Since 2014, when Western countries began imposing sanctions on Moscow over its annexation of Crimea from Ukraine, foreign banks in Russia have been under pressure and many were forced to significantly cut their exposure to Russia.
But as some of the banks adjusted to the new circumstances, they started to grow in fields not covered by the sanctions. Citi Russia, which has been in the country since 1992 and is its 21 largest bank by assets, said the competition from state-owned players would not affect its business.
Michael Berner, a Citi Russia board member and its consumer business manager, said on Wednesday the bank would reduce its number of branches from 22 to 15 in Russia by the end of the year to try to further move its client base online, the Interfax news agency reported.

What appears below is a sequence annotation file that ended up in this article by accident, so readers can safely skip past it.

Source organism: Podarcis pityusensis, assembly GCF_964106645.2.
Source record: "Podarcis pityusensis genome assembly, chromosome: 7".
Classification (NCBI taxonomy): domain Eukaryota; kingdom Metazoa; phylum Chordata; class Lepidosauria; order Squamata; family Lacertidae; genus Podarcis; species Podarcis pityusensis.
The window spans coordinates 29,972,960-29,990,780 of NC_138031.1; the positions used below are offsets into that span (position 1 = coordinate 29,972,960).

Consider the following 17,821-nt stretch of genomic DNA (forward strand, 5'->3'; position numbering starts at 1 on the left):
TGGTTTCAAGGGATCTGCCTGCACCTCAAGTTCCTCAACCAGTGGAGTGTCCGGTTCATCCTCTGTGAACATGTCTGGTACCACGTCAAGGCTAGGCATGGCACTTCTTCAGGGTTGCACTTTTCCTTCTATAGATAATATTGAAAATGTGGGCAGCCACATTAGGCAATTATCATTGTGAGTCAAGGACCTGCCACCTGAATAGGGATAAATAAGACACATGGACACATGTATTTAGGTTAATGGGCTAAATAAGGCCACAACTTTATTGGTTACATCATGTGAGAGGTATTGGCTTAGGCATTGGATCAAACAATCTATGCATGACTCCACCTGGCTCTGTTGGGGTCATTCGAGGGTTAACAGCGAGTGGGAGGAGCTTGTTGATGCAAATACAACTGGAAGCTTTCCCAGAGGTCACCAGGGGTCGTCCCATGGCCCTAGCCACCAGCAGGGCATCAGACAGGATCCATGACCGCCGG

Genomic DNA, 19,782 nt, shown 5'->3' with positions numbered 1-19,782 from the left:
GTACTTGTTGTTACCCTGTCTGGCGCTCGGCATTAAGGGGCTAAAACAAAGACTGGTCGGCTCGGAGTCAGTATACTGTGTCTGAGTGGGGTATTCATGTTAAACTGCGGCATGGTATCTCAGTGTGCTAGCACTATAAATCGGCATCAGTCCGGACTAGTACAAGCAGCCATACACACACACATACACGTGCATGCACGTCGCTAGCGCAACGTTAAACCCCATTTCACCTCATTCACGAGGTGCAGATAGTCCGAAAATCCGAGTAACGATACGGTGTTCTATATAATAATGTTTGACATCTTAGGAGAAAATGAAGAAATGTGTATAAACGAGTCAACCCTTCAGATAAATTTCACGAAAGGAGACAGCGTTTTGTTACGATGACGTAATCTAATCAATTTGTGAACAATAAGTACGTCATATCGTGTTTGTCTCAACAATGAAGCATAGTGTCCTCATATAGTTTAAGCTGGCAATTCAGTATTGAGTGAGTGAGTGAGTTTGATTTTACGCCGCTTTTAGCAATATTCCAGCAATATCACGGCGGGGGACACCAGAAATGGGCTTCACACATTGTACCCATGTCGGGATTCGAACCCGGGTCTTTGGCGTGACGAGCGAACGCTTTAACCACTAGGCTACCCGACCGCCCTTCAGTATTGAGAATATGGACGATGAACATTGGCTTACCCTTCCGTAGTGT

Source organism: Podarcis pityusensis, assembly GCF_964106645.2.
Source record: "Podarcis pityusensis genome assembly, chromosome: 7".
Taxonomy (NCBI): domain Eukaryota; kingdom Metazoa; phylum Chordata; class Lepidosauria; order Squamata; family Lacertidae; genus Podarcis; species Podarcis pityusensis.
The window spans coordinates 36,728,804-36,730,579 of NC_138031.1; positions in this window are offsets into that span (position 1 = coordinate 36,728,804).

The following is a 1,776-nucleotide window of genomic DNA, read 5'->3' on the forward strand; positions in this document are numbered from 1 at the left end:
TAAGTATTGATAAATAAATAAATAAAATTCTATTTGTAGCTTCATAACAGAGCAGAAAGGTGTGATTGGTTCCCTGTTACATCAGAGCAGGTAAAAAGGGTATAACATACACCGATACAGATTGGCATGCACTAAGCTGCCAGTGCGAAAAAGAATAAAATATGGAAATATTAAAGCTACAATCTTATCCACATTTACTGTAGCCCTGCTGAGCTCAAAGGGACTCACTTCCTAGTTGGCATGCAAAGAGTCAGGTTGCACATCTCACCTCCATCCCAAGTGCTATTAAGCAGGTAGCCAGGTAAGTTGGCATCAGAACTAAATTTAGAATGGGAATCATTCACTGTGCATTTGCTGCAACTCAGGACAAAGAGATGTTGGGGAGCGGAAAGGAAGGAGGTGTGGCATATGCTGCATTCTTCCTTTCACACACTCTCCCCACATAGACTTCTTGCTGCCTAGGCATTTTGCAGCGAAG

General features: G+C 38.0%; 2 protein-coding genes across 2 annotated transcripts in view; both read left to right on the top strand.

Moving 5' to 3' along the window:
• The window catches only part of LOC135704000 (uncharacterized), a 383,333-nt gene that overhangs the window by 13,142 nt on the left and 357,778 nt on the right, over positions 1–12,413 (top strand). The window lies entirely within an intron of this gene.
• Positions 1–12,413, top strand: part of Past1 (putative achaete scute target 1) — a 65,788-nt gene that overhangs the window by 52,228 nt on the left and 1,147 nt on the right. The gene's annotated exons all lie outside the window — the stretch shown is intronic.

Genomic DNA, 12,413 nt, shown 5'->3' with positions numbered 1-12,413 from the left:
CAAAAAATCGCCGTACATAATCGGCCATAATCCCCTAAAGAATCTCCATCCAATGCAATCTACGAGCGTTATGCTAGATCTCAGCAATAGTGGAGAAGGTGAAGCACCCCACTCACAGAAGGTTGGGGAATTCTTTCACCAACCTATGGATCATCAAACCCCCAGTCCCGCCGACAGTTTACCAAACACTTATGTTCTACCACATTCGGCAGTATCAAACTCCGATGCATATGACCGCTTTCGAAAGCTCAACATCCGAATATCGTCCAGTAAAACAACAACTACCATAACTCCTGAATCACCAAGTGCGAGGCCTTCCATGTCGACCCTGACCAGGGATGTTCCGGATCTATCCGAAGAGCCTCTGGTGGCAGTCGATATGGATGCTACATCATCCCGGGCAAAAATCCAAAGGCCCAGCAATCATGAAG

Citi said in a presentation on Wednesday its Russian assets under management had grown 24 percent last year, with the number of retail client accounts and deposits up 8 percent year on year.
“We think these results are positive and we are planning to keep that same growth rate this year,” Berner said.
The Russian banking market is dominated by large, state-owned companies. They make up almost 70 percent of Russian bank assets and five large banks control 60 percent of the assets, according to the World Bank.